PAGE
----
No sensible reason was offered. To assuage people’s fear, it was announced that property, ‘while ceasing to be a fundamental right, would, however, be given express recognition as a legal right, provision being made that no person shall be deprived of his property save in accordance with law’.[x] This is an extraordinarily weak protection. The law is a malleable thing in comparison to the Constitution. Citizens of a free country should not have to depend on the whim of their ruling governments for the defence of their freedoms, and thus of their property. Socialists have never understood why they can’t do such things when they still stick with the word ‘liberty’ in our Preamble.
This is an extract from my book, Breaking Free of Nehru.

[i] In Singh, V B, ed, Nehru on Socialism, Government of India, Ministry of Information and Broadcasting, Publications Division, Delhi, 1977, pp.56–7, cited in Roy, Subroto, Pricing, Planning and Politics, The Institute of Economic Affairs, London, 1984, p.35.

[ii] Cited in a review of Harold Laski: A Life on the Left by Isaac Kramnick and Barry Sheerman in Washington Monthly, November 1993, by Arthur M Schlesinger, Jr.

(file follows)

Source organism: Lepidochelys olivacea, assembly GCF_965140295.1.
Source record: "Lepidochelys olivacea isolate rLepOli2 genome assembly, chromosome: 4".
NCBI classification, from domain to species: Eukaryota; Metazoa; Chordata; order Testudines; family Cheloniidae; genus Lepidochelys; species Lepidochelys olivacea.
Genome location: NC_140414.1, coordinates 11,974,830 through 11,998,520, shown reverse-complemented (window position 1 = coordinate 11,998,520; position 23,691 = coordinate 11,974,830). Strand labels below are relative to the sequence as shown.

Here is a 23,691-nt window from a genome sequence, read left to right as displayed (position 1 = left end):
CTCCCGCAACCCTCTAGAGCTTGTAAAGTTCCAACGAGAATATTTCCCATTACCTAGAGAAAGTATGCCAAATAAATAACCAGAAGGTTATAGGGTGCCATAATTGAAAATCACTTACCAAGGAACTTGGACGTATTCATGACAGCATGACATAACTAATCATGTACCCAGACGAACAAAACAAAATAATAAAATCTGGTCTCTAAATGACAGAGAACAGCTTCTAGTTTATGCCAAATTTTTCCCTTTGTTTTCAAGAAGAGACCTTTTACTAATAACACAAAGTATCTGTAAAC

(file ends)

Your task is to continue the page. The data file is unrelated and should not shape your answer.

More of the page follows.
[iii] Laski, Harold J, (1960), A Grammar of Politics, cited in Austin, Granville, (1999), Working in a Democratic Constitution: A History of the Indian Experience, Oxford University Press, Delhi, 2003 paperback edition. Footnote at p.77.

[iv] Laski, Harold J, An Introduction to Politics, Unwin Brothers, London, 1931, p.15.

[v] In his 1961 inaugural address as President.

[vi] Ray’s views cited in Austin, Granville, op. cit., p. 244.

[vii] Ibid., p.205.

[viii] Ibid., p.254.

[ix] Ibid., p.253.

[x] [].

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Assured private property as the foundation of civilisation

It is unfortunate that just a few days after I've managed to lay my hands on the printed edition of Ludwig von Mises's book, Human Action, I find it very difficult and painful to either read or write due to severe eye strain. That also means I must cut down dramatically my interaction on this blog lest this problem worsen and make even my normal occupation difficult.